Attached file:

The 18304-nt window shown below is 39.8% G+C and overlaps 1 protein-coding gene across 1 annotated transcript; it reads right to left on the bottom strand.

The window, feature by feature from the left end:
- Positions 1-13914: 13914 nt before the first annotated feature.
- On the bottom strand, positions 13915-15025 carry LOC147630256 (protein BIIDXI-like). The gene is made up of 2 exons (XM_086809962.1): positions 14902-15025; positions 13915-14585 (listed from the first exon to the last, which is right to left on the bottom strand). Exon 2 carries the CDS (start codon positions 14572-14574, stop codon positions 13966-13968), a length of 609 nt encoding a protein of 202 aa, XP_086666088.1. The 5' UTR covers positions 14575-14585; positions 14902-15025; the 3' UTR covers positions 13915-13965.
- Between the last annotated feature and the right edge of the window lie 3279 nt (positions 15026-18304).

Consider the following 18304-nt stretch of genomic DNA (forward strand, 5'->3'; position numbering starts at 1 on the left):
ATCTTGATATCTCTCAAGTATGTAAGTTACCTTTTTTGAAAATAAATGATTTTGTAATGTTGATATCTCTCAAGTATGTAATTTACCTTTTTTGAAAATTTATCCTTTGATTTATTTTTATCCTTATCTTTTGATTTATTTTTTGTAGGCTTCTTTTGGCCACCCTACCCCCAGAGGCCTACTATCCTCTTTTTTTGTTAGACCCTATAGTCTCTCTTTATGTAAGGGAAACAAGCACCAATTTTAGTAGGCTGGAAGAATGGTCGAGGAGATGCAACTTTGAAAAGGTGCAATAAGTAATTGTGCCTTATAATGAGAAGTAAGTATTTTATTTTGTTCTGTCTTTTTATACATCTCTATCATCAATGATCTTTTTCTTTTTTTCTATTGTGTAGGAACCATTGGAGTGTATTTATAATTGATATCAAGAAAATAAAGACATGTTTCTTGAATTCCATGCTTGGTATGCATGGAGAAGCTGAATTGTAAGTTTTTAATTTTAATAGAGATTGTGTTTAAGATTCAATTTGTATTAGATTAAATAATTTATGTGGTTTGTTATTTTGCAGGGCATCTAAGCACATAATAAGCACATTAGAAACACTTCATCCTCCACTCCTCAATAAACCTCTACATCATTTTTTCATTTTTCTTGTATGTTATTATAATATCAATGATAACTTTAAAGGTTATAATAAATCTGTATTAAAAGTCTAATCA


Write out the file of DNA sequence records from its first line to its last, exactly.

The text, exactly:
The 18304-nt window shown below is 39.8% G+C and overlaps 1 protein-coding gene across 1 annotated transcript; it reads right to left on the bottom strand.

The window, feature by feature from the left end:
- Positions 1-13914: 13914 nt before the first annotated feature.
- On the bottom strand, positions 13915-15025 carry LOC147630256 (protein BIIDXI-like). The gene is made up of 2 exons (XM_086809962.1): positions 14902-15025; positions 13915-14585 (listed from the first exon to the last, which is right to left on the bottom strand). Exon 2 carries the CDS (start codon positions 14572-14574, stop codon positions 13966-13968), a length of 609 nt encoding a protein of 202 aa, XP_086666088.1. The 5' UTR covers positions 14575-14585; positions 14902-15025; the 3' UTR covers positions 13915-13965.
- Between the last annotated feature and the right edge of the window lie 3279 nt (positions 15026-18304).

Consider the following 18304-nt stretch of genomic DNA (forward strand, 5'->3'; position numbering starts at 1 on the left):
ATCTTGATATCTCTCAAGTATGTAAGTTACCTTTTTTGAAAATAAATGATTTTGTAATGTTGATATCTCTCAAGTATGTAATTTACCTTTTTTGAAAATTTATCCTTTGATTTATTTTTATCCTTATCTTTTGATTTATTTTTTGTAGGCTTCTTTTGGCCACCCTACCCCCAGAGGCCTACTATCCTCTTTTTTTGTTAGACCCTATAGTCTCTCTTTATGTAAGGGAAACAAGCACCAATTTTAGTAGGCTGGAAGAATGGTCGAGGAGATGCAACTTTGAAAAGGTGCAATAAGTAATTGTGCCTTATAATGAGAAGTAAGTATTTTATTTTGTTCTGTCTTTTTATACATCTCTATCATCAATGATCTTTTTCTTTTTTTCTATTGTGTAGGAACCATTGGAGTGTATTTATAATTGATATCAAGAAAATAAAGACATGTTTCTTGAATTCCATGCTTGGTATGCATGGAGAAGCTGAATTGTAAGTTTTTAATTTTAATAGAGATTGTGTTTAAGATTCAATTTGTATTAGATTAAATAATTTATGTGGTTTGTTATTTTGCAGGGCATCTAAGCACATAATAAGCACATTAGAAACACTTCATCCTCCACTCCTCAATAAACCTCTACATCATTTTTTCATTTTTCTTGTATGTTATTATAATATCAATGATAACTTTAAAGGTTATAATAAATCTGTATTAAAAGTCTAATCA